Ron Gettelfinger, the United Auto Workers' (UAW) president during the recent tumult, is moving on from his post, and has thrown his support behind Bob King. King is currently a vice president in the union and manages the relationship with Ford.
Pattern bargaining is how things tend to be done in Detroit, a strategy which ensures that one automaker doesn't tend to get a plum deal at the expense of the other car builders in town. General Motors and Chrysler negotiated pretty hard with the United Auto Workers as part of the bailouts, and Ford's now in the process of securing new agreements with its labor force. While the Blue Oval didn't need government money to stay afloat (well, aside from those low interest technology loans, anyway), i
UPDATE: Automotive News (sub. req'd) reports that the Ford-UAW labor contract passed by a margin of nearly 4-to-1, compared to a 2-to-1 margin for GM's contract and only 56% voting in favor of Chrysler's contract.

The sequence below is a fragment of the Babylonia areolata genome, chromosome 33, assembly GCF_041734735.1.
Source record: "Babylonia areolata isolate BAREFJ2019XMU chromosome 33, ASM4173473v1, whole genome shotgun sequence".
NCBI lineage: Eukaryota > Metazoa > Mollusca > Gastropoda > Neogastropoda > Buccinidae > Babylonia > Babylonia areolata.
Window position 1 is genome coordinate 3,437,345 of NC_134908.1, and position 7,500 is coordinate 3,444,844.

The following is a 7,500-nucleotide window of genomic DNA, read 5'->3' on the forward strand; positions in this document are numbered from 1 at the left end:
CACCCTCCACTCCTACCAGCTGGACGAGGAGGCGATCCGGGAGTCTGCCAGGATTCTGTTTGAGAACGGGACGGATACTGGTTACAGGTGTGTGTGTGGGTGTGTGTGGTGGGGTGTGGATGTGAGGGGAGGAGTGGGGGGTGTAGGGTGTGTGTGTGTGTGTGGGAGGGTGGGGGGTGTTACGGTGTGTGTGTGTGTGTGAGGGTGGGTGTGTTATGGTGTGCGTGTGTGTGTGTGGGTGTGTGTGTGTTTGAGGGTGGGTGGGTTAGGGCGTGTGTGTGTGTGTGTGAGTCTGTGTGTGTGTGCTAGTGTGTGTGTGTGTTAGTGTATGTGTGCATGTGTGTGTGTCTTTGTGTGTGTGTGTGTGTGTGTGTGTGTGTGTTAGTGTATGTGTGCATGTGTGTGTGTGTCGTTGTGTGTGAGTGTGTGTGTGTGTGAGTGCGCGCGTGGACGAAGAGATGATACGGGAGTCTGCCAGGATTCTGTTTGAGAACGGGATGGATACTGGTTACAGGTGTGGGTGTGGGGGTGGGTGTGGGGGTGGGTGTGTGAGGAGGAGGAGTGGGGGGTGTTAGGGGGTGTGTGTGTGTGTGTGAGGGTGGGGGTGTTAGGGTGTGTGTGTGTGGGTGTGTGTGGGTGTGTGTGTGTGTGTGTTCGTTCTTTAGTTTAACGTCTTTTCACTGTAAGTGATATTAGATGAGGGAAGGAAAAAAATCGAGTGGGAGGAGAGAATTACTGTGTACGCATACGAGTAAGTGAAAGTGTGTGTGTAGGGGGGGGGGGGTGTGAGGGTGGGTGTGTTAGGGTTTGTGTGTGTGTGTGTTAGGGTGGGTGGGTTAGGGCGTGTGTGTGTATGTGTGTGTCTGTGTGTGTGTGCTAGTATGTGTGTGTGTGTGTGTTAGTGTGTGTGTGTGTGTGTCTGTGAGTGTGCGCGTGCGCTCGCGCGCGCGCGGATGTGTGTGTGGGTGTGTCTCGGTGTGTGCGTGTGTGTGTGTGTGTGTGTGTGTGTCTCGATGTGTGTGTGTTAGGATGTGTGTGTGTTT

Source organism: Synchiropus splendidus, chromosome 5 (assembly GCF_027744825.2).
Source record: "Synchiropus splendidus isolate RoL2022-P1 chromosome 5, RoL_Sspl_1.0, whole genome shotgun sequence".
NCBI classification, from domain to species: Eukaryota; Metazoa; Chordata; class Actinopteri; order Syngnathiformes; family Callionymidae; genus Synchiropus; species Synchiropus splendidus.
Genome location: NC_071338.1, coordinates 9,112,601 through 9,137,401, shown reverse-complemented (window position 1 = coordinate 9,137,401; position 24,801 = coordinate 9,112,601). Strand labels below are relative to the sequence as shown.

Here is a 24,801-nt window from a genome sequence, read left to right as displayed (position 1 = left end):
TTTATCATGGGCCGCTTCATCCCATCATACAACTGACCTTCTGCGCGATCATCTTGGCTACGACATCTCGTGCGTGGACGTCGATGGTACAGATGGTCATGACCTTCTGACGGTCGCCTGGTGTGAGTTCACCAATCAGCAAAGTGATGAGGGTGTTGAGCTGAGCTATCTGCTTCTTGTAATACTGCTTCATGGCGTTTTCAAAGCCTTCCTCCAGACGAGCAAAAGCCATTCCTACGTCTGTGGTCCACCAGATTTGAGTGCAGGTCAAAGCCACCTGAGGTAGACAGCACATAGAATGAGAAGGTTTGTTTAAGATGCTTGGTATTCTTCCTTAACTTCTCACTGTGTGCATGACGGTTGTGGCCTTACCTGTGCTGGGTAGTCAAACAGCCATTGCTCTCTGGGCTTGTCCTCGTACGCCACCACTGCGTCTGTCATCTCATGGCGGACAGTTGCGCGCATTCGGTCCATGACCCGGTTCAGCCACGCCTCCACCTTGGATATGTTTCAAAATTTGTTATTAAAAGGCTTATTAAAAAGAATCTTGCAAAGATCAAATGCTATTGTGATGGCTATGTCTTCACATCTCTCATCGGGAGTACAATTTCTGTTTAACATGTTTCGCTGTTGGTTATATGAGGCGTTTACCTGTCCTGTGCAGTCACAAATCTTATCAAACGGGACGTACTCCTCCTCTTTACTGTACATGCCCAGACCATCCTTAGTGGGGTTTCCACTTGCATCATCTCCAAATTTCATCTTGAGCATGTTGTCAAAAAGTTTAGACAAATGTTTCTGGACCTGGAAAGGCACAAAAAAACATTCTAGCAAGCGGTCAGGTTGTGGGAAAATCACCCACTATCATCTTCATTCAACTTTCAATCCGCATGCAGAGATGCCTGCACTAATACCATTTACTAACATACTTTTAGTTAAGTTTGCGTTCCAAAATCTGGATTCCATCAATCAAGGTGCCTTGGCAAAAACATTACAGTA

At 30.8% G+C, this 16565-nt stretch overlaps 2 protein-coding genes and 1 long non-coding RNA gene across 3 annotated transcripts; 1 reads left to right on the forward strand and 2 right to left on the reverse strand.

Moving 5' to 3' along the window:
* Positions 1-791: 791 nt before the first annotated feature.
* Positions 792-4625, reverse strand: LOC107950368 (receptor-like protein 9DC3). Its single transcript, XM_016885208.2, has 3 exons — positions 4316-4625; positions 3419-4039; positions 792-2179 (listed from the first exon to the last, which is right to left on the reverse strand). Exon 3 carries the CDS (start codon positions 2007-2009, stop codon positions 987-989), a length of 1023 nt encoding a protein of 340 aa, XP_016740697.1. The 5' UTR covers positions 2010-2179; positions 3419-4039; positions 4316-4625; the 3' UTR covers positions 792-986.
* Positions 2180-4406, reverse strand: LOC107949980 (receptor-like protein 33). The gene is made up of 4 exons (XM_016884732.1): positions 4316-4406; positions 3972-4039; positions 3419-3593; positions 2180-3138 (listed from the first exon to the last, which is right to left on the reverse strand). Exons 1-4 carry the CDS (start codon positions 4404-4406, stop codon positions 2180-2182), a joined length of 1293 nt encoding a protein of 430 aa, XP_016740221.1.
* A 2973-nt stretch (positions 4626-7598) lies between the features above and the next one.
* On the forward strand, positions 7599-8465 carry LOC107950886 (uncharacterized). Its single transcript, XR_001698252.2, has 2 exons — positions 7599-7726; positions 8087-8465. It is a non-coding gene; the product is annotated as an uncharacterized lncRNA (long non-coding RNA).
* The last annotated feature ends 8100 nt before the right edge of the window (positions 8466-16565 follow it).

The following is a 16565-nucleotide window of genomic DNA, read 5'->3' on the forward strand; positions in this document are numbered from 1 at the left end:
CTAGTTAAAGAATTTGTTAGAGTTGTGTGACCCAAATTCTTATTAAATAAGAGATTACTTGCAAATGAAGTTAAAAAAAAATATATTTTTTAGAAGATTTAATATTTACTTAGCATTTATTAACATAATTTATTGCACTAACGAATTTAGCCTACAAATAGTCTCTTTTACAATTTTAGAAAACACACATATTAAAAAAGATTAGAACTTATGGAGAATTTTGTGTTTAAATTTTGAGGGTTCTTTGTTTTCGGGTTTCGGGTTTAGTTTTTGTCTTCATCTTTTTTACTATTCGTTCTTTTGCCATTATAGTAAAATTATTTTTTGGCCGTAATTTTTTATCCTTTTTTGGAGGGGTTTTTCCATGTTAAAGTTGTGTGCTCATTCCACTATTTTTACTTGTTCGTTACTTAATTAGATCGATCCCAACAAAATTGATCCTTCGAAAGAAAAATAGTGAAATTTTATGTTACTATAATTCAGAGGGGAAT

You know what they say: third time's a charm. After the United Auto Workers union was forced to strike against both General Motors and Chrysler LLC., it somehow found a way to come to terms with Ford Motor Co. after two marathon days of negotiations this past week. Ford's press release contains no details about the tentative four-year contract itself, except to say that it applies to all 54,000 UAW workers who have their checks signed by Ford.